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‘Rye Lane’ review: this British rom-com provides laughs and flair to make it its own enjoyable experience

David Jonsson and Vivian Oparah provide to be a winning pair in this stylish, Peckham set romance.

Courtesy of Sundance Institute

Breakups are tough. You have to figure out have to get each other’s stuff back and the social media awkwardness of seeing your ex possibly move on with somebody else. Things have gotten a little heavy for Dom (David Jonsson). The stylish opening aerial shot of Rye Lane progresses through the unisex bathroom stalls of a South London art gallery. Dom is crying his eyes out, mourning the loss of his six-year girlfriend, Gia (Karene Peter). To make matters worse, she is seeing his best friend, Eric (Benjamin Sarprong-Broni).

It’s not that Dom is particularly ok with this – his character is very adverse to confrontation. At that moment of loud sobbing, he meets Yas (Vivian Oparah), somebody going through her own breakup. However, it seems she’s taking it as well as anybody would expect. Director Raine Allen-Miller’s first feature not only allows its characters to infuse their likeability and emotion when they are the focus, but there are also several things happening either throughout or to the side that are hilarious. Dom’s friend Nathan (Simon Manyonda) has these art exhibits with pictures of people’s teeth and other body parts. When Dom and Yas are walking throughout Peckham, there are little interactions with random street dancers and a little kid riding a scooter yelling.

It’s these little things that give life to the story that’s being told. Writers Nathan Brion and Tom Melia combine many elements that don’t feel forced or underdeveloped. Dom’s propensity to not cause trouble comes against Yas’s fun, bold and open nature. This comes to a head when Gia and Eric invite Dom to dinner to discuss things. You can imagine this is pretty awkward and puzzling as to why anybody would agree to this. When it looks like this is too much for Dom, here comes Yas to save the day – pretending they are newly dating. This dinner scene provides a lot of humor and builds a basis for what grows between them the next day.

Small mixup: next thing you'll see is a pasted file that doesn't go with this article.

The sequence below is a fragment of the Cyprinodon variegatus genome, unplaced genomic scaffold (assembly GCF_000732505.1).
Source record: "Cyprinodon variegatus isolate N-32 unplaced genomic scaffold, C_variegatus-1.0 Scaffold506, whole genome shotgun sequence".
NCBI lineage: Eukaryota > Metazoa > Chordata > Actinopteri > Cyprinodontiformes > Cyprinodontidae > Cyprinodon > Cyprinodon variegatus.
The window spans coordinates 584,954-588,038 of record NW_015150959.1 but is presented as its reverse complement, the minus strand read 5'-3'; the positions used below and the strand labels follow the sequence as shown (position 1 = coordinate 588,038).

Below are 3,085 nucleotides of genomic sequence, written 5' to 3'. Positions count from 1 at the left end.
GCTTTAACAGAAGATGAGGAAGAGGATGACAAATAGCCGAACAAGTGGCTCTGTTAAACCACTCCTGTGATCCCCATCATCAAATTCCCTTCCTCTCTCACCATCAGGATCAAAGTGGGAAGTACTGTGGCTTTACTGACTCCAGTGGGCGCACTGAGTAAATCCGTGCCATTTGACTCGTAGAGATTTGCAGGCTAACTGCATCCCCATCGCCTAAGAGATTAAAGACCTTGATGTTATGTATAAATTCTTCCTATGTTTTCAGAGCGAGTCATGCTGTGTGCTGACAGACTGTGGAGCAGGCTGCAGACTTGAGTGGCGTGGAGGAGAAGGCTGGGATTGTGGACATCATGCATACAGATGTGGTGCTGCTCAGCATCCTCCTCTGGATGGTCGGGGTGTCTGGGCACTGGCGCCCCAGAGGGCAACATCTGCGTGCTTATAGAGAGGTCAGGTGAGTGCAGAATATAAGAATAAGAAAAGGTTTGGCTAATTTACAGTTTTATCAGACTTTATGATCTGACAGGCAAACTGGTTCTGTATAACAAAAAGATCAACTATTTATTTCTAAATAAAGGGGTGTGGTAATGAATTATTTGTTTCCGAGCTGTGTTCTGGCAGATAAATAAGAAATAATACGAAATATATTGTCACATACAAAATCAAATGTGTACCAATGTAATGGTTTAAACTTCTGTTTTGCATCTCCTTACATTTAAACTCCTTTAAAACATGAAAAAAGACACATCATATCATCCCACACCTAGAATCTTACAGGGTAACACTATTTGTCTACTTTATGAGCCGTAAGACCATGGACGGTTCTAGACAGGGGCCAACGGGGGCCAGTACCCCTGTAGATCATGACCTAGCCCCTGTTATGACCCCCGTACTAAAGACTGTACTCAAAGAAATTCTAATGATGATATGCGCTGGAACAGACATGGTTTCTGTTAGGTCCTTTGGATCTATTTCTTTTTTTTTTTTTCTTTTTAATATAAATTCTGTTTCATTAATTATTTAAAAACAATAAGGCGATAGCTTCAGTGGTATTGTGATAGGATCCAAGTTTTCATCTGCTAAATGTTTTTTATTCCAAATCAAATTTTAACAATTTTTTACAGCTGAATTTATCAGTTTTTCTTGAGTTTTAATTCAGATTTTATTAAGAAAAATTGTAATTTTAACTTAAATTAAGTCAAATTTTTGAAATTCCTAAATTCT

Some of Rye Lane focuses on Dom and Yas learning more about each other as they walk through the streets of Peckham. With this, Allen-Miller utilizes a lot of visual distinction with different colors and styles of how both characters recall their pasts to each other. Everything feels fresh, even if the characters may feel familiar to you. As they spend more time together, each personality rubs off on one other. With Yas’s exuberance, Dom is able to put his shyness to the side and partake in singing Salt-N-Pepa “Shoop” to a packed pair. Dom’s vulnerable side allows Yas to stop using her outgoingness as a wall to mask her hurt in her breakup.

Most of this works because of the acting of Jonsson and Oparah. They have a natural chemistry when they walk down Rye Lane Market trying different foods or in a fight because some of their pasts might be a little bit embellished. The audience will want to root for them because there is a good mix between heart-to-heart honesty and the typical rom-com hijinks they go through. It's also great to see two Black leads in a genre that can benefit from more diverse stories and subjects.

Maybe you have to lose something to get to a better situation in the place you’d least expect. It’s an old adage of romantic films. Love can happen in months or years (or, in this case, a day). Thankfully, Rye Lane shows there are more places to visit.